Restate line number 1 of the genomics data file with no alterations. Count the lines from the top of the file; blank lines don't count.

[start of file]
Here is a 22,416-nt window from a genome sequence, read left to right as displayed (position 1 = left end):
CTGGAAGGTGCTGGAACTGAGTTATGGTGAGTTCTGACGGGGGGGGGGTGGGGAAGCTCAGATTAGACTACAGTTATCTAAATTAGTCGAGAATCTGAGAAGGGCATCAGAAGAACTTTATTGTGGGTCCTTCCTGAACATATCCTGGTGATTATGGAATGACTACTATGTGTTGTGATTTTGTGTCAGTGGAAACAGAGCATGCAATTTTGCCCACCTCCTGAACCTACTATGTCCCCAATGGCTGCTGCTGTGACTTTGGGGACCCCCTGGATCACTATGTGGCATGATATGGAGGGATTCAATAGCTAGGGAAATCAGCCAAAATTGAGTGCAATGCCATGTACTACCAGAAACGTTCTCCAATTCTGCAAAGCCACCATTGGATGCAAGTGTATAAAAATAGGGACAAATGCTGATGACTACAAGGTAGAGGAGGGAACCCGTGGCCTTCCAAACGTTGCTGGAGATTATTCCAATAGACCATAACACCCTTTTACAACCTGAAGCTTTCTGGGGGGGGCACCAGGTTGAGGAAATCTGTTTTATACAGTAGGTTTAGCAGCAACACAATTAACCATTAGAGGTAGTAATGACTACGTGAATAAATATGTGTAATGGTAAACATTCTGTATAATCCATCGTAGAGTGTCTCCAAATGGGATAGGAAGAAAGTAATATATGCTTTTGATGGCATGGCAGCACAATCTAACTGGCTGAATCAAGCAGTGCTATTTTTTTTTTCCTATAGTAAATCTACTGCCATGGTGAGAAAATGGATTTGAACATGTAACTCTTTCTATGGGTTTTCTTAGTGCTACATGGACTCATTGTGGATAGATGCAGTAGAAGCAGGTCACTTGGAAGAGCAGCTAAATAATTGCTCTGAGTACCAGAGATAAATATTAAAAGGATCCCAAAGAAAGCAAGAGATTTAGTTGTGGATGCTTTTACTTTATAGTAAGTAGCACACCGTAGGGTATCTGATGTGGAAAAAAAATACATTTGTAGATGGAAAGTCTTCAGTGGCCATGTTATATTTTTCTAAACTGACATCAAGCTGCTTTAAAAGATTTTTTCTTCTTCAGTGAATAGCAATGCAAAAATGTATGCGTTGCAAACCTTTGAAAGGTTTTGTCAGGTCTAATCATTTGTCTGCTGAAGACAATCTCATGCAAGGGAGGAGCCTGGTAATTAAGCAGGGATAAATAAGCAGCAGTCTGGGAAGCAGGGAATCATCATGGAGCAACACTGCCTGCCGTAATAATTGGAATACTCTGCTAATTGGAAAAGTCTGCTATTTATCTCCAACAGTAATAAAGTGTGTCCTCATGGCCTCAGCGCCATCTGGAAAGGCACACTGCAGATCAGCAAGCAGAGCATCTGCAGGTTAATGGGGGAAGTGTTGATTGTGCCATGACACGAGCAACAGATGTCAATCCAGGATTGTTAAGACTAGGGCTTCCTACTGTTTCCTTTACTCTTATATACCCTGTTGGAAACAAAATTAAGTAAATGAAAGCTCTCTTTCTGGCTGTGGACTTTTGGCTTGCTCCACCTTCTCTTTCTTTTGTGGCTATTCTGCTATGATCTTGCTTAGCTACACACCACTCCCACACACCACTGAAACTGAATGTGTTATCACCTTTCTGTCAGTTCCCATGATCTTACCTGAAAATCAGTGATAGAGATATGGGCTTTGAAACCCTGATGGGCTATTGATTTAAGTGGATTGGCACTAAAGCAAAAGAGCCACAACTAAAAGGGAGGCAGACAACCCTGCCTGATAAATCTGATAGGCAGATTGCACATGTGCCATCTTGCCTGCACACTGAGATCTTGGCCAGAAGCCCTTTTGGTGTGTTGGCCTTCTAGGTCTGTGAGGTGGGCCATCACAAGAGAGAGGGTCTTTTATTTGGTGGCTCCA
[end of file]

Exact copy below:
Here is a 22,416-nt window from a genome sequence, read left to right as displayed (position 1 = left end):